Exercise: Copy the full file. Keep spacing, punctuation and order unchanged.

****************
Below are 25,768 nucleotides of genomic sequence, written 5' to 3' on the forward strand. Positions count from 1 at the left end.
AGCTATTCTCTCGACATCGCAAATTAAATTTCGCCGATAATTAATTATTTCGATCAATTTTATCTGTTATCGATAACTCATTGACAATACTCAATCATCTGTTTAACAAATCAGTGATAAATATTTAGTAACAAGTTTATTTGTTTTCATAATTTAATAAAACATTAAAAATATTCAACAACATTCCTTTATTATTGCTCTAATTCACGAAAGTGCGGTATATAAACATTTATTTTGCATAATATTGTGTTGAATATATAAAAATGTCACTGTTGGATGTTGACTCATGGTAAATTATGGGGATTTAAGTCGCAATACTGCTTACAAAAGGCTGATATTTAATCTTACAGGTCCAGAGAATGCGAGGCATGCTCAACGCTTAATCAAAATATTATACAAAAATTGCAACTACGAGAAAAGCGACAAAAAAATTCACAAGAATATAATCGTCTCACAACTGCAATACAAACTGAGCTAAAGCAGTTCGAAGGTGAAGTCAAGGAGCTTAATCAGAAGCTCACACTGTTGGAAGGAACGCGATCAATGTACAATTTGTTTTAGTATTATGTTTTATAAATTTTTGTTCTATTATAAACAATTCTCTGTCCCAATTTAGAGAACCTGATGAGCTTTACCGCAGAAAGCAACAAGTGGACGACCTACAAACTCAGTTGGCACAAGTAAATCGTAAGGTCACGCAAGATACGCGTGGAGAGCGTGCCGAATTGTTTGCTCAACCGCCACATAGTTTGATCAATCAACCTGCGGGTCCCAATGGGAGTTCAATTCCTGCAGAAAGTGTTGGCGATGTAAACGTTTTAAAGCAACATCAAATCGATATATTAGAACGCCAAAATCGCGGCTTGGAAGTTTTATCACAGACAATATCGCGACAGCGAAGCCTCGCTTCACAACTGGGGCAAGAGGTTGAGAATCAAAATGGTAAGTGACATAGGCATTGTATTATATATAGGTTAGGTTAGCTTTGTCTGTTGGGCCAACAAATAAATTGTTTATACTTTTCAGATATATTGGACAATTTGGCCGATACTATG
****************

Below are 25,768 nucleotides of genomic sequence, written 5' to 3' on the forward strand. Positions count from 1 at the left end.
AGCTATTCTCTCGACATCGCAAATTAAATTTCGCCGATAATTAATTATTTCGATCAATTTTATCTGTTATCGATAACTCATTGACAATACTCAATCATCTGTTTAACAAATCAGTGATAAATATTTAGTAACAAGTTTATTTGTTTTCATAATTTAATAAAACATTAAAAATATTCAACAACATTCCTTTATTATTGCTCTAATTCACGAAAGTGCGGTATATAAACATTTATTTTGCATAATATTGTGTTGAATATATAAAAATGTCACTGTTGGATGTTGACTCATGGTAAATTATGGGGATTTAAGTCGCAATACTGCTTACAAAAGGCTGATATTTAATCTTACAGGTCCAGAGAATGCGAGGCATGCTCAACGCTTAATCAAAATATTATACAAAAATTGCAACTACGAGAAAAGCGACAAAAAAATTCACAAGAATATAATCGTCTCACAACTGCAATACAAACTGAGCTAAAGCAGTTCGAAGGTGAAGTCAAGGAGCTTAATCAGAAGCTCACACTGTTGGAAGGAACGCGATCAATGTACAATTTGTTTTAGTATTATGTTTTATAAATTTTTGTTCTATTATAAACAATTCTCTGTCCCAATTTAGAGAACCTGATGAGCTTTACCGCAGAAAGCAACAAGTGGACGACCTACAAACTCAGTTGGCACAAGTAAATCGTAAGGTCACGCAAGATACGCGTGGAGAGCGTGCCGAATTGTTTGCTCAACCGCCACATAGTTTGATCAATCAACCTGCGGGTCCCAATGGGAGTTCAATTCCTGCAGAAAGTGTTGGCGATGTAAACGTTTTAAAGCAACATCAAATCGATATATTAGAACGCCAAAATCGCGGCTTGGAAGTTTTATCACAGACAATATCGCGACAGCGAAGCCTCGCTTCACAACTGGGGCAAGAGGTTGAGAATCAAAATGGTAAGTGACATAGGCATTGTATTATATATAGGTTAGGTTAGCTTTGTCTGTTGGGCCAACAAATAAATTGTTTATACTTTTCAGATATATTGGACAATTTGGCCGATACTATG